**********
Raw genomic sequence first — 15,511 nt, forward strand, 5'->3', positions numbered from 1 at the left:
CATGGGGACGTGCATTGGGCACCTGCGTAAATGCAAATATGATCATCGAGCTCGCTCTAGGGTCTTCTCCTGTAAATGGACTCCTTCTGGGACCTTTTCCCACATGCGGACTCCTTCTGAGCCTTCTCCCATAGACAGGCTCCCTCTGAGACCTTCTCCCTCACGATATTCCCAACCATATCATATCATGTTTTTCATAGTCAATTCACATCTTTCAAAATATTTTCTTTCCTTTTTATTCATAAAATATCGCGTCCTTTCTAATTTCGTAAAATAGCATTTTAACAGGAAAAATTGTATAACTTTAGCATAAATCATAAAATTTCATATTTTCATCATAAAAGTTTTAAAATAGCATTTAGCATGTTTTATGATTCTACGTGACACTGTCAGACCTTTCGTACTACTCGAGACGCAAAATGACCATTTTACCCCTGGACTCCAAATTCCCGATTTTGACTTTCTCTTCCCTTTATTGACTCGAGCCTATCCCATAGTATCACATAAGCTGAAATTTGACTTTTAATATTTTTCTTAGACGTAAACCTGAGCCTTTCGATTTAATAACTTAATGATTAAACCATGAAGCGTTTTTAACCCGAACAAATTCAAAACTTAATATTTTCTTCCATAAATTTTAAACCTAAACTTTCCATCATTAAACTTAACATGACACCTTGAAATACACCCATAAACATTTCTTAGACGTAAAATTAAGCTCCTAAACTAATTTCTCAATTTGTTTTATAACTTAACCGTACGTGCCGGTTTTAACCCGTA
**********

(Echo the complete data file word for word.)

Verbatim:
Raw genomic sequence first — 15,511 nt, forward strand, 5'->3', positions numbered from 1 at the left:
CATGGGGACGTGCATTGGGCACCTGCGTAAATGCAAATATGATCATCGAGCTCGCTCTAGGGTCTTCTCCTGTAAATGGACTCCTTCTGGGACCTTTTCCCACATGCGGACTCCTTCTGAGCCTTCTCCCATAGACAGGCTCCCTCTGAGACCTTCTCCCTCACGATATTCCCAACCATATCATATCATGTTTTTCATAGTCAATTCACATCTTTCAAAATATTTTCTTTCCTTTTTATTCATAAAATATCGCGTCCTTTCTAATTTCGTAAAATAGCATTTTAACAGGAAAAATTGTATAACTTTAGCATAAATCATAAAATTTCATATTTTCATCATAAAAGTTTTAAAATAGCATTTAGCATGTTTTATGATTCTACGTGACACTGTCAGACCTTTCGTACTACTCGAGACGCAAAATGACCATTTTACCCCTGGACTCCAAATTCCCGATTTTGACTTTCTCTTCCCTTTATTGACTCGAGCCTATCCCATAGTATCACATAAGCTGAAATTTGACTTTTAATATTTTTCTTAGACGTAAACCTGAGCCTTTCGATTTAATAACTTAATGATTAAACCATGAAGCGTTTTTAACCCGAACAAATTCAAAACTTAATATTTTCTTCCATAAATTTTAAACCTAAACTTTCCATCATTAAACTTAACATGACACCTTGAAATACACCCATAAACATTTCTTAGACGTAAAATTAAGCTCCTAAACTAATTTCTCAATTTGTTTTATAACTTAACCGTACGTGCCGGTTTTAACCCGTA